Opportunity

There are many things I miss about college, and one of them is free pancakes at the Presbyterian Center.

Every semester on the Sunday night before Exam Week, the Presby Center right by the WCU property line served all-you-can-eat pancakes and punch for free. The people were kind, and the building was filled with the happiness only pancakes can bring and the anxiousness that only comes with imminent exams. I went to the Pancake Dinner seven of my eight semesters there, and the last one was one of the most memorable.

I had been emotional for about two or three weeks when that Sunday came around. The week after it wasn’t just Finals Week, it was the final week. I was aware it would be my last Presby Pancake Dinner, as was my best friend Becca, whose brain has thought in terms of final events just like mine.

We were so excited and emotional that we arrived too early for pancakes.

Not wanting to go back to our dorms or just sit around for 15 minutes, we decided to take a nostalgic drive.

If you leave Western’s campus from the main entrance and go left, the road will eventually take you through winding curves and small towns and put you in South Carolina. The sun was going down, and I thought it would be nice to use its last rays for one last drive down that way. The we could turn around, come back, and cry in our pancakes together.

We drove down and turned around. On our way back, a loud noise similar to a flat tire happened on the passenger side of my car. I pulled over. Becca and I got out of the car. With the flashlight on Becca’s phone and the flashlight from my roadside safety kit, we investigated.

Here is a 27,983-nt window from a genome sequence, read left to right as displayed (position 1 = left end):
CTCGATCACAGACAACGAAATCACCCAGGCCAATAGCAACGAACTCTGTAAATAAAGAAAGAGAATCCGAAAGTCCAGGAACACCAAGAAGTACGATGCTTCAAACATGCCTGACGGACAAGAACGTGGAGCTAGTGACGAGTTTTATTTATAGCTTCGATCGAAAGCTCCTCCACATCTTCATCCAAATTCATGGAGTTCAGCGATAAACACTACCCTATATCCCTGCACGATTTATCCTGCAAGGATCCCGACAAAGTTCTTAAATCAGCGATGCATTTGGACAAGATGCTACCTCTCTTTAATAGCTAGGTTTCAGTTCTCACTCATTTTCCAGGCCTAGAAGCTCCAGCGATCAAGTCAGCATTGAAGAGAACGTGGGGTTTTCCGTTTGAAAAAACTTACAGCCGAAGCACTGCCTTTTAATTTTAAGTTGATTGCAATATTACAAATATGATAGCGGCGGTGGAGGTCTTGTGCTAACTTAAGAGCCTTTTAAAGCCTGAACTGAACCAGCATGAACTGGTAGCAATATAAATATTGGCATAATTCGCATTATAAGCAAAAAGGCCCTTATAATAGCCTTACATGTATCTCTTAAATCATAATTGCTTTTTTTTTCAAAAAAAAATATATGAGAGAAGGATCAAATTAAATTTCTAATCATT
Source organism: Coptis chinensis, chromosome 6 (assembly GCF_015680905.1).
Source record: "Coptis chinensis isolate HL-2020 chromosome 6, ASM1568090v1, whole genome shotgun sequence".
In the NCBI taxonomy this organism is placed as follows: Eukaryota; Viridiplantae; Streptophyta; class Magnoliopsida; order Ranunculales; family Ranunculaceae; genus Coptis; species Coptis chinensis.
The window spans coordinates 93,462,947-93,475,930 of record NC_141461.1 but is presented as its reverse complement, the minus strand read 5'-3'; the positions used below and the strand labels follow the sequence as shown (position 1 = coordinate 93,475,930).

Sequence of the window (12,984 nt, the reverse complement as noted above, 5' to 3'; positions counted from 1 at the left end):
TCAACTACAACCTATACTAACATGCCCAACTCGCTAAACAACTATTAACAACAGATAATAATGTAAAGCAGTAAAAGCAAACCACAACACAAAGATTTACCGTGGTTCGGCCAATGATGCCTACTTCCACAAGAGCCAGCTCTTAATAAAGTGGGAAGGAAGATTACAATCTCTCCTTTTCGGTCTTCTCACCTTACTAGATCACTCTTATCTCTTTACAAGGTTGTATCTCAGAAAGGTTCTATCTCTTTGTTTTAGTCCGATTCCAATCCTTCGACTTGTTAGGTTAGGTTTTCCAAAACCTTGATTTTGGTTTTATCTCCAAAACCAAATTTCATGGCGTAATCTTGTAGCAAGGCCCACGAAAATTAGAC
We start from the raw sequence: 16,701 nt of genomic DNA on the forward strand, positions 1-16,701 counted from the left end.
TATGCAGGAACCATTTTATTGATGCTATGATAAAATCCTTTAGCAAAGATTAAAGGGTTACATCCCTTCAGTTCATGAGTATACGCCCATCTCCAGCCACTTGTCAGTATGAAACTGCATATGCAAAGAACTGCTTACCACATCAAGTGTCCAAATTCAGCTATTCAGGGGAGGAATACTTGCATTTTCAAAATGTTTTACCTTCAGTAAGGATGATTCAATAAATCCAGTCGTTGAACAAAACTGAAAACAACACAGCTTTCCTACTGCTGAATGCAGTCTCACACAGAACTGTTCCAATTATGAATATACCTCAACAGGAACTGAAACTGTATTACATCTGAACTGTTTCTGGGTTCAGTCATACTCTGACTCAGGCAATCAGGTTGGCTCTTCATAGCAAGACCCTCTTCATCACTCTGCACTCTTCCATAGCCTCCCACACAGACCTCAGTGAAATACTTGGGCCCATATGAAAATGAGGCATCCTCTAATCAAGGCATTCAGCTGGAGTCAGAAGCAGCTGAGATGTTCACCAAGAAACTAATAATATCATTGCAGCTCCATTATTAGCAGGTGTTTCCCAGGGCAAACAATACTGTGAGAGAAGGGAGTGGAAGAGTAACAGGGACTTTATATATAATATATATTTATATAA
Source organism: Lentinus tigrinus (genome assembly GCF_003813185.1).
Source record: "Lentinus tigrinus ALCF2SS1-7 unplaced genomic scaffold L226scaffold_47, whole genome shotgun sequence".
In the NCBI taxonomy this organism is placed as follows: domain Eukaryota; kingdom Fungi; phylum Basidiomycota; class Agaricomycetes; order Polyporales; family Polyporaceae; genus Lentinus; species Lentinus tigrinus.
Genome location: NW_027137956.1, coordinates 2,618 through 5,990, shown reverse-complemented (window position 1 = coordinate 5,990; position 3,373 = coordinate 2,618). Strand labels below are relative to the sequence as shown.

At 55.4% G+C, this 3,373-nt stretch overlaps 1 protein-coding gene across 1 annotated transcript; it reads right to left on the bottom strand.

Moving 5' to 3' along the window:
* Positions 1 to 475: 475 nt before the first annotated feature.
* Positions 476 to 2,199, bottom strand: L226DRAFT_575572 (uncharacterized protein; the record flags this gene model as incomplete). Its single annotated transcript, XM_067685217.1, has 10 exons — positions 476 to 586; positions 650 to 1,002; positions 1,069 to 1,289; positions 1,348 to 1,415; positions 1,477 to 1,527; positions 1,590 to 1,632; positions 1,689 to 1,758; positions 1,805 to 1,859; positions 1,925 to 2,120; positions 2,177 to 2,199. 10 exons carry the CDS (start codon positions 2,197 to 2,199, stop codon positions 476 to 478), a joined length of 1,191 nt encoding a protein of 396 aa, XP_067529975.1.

No flat tire. Not a single problem with any of the tires.

So we checked under the hood. There we found that the left edge of my steering belt had not only ripped right off, but had also wound itself around another part of the car. It became very clear very quickly that the situation could not be fixed without tools, which I did not possess. Becca called AAA for me while I called home to report the sad news.

If my mom or my brother had answered the phone, I would’ve been fine, but my sister answered the phone, and my heart sank.

I love my sister deeply. I really do. I’d take a speeding bullet in a vital organ for her without thinking twice about it. But if something bad happens, I’m not eager to tell her because she worries too much. I mean, too much. She stresses out about almost everything.